I couldn’t think of a more perfect way to spend lunch on Tuesday, than meeting a favourite person, at my favourite London museum.
One of the best things about living in London is that everyone passes through. You’re not quite allowed to leave Singapore behind.
So the Childhood (male) Bestie is in town. I’ve known him since I was 14. During those tumultuous teenage years, he was just always there- at ballet class, backstage at performances, parties on Saturday nights, and then at church the day after. When it was time to get married, he was the one I trusted most, to help orchestrate the actual day.
We can talk about anything and everything. Today he says- I find myself sharing stuff that I don’t share with anyone else, because I know there’s no judgement.
What is it about Childhood Besties that make you feel so rich and buffered? Perhaps the lack of having to explain, for starters. The unquestioned loyalty, no matter what.
And then the freedom to just say exactly what is on your mind without editing, even if your thoughts don’t quite make sense. Or is that by speaking out loud, the Childhood Bestie then helps organise thoughts into a more coherent structure?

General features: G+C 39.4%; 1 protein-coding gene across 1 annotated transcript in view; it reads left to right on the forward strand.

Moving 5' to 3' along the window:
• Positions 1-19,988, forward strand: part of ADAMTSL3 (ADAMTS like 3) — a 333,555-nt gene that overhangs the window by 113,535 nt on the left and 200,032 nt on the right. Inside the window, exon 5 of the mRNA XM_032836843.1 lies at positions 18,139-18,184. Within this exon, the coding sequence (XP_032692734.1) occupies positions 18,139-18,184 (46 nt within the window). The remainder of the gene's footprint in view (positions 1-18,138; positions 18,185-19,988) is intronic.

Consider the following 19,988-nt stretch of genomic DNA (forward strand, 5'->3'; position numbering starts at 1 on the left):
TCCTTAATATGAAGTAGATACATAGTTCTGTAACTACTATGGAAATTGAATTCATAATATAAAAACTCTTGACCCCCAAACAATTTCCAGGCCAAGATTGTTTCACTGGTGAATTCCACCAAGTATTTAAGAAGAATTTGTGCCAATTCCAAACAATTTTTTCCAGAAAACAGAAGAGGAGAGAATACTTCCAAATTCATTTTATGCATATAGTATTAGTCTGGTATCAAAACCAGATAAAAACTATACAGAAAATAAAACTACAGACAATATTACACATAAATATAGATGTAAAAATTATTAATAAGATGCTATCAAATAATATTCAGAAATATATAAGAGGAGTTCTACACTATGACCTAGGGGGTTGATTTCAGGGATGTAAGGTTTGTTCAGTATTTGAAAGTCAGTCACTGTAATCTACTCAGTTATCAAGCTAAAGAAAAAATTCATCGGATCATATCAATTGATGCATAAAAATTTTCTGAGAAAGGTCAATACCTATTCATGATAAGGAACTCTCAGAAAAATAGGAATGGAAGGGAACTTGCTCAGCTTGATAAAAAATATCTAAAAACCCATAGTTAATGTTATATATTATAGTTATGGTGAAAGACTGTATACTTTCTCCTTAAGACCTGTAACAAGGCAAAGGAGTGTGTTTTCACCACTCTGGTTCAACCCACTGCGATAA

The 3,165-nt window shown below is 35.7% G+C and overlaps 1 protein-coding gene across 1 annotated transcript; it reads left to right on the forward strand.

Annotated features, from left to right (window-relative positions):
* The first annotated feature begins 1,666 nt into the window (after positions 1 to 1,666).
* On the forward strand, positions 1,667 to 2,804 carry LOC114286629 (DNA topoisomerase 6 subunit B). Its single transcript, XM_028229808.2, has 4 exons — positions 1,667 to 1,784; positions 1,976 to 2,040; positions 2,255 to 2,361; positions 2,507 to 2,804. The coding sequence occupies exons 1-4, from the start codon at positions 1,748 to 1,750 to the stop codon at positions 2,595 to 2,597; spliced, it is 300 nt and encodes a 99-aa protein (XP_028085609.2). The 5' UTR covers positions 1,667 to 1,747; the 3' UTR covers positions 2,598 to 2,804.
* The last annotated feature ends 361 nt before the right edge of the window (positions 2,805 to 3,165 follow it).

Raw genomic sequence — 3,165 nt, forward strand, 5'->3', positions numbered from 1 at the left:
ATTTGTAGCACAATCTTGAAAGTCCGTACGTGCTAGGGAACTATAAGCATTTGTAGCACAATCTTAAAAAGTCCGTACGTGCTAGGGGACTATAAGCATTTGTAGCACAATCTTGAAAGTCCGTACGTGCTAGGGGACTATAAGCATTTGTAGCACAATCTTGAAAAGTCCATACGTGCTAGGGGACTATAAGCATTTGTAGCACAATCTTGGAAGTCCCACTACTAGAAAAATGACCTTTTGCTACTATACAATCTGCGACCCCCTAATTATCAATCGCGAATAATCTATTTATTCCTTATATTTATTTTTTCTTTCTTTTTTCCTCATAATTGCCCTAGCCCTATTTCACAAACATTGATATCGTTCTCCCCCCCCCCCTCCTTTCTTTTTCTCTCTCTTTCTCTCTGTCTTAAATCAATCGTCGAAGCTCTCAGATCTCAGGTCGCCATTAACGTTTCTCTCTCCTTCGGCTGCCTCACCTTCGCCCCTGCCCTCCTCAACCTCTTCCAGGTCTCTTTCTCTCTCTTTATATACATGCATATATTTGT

For example, I say- You are really in the best years of your life, as a man. Going into the 50s, you are heading to your best decade.
I also say- As a woman, I am in my best decade now. After which, I become, invisible.
He agreed nodding, For women, it’s different.
I nod back.
It’s the sort of thing I’ve not said out loud before, for fear of being, stoned.
We cross Trafalgar Square, my heart soars, thinking of how far we each have journeyed.
He is an intelligent man with a big, kind heart. He’s great with people, a natural leader, too smart, too creative, too energetic, to not initiate and jump into the thick of things.
Do you believe in karma, Tam?
I believe… I also believe some are born under luckier stars, and you my friend, are one of them.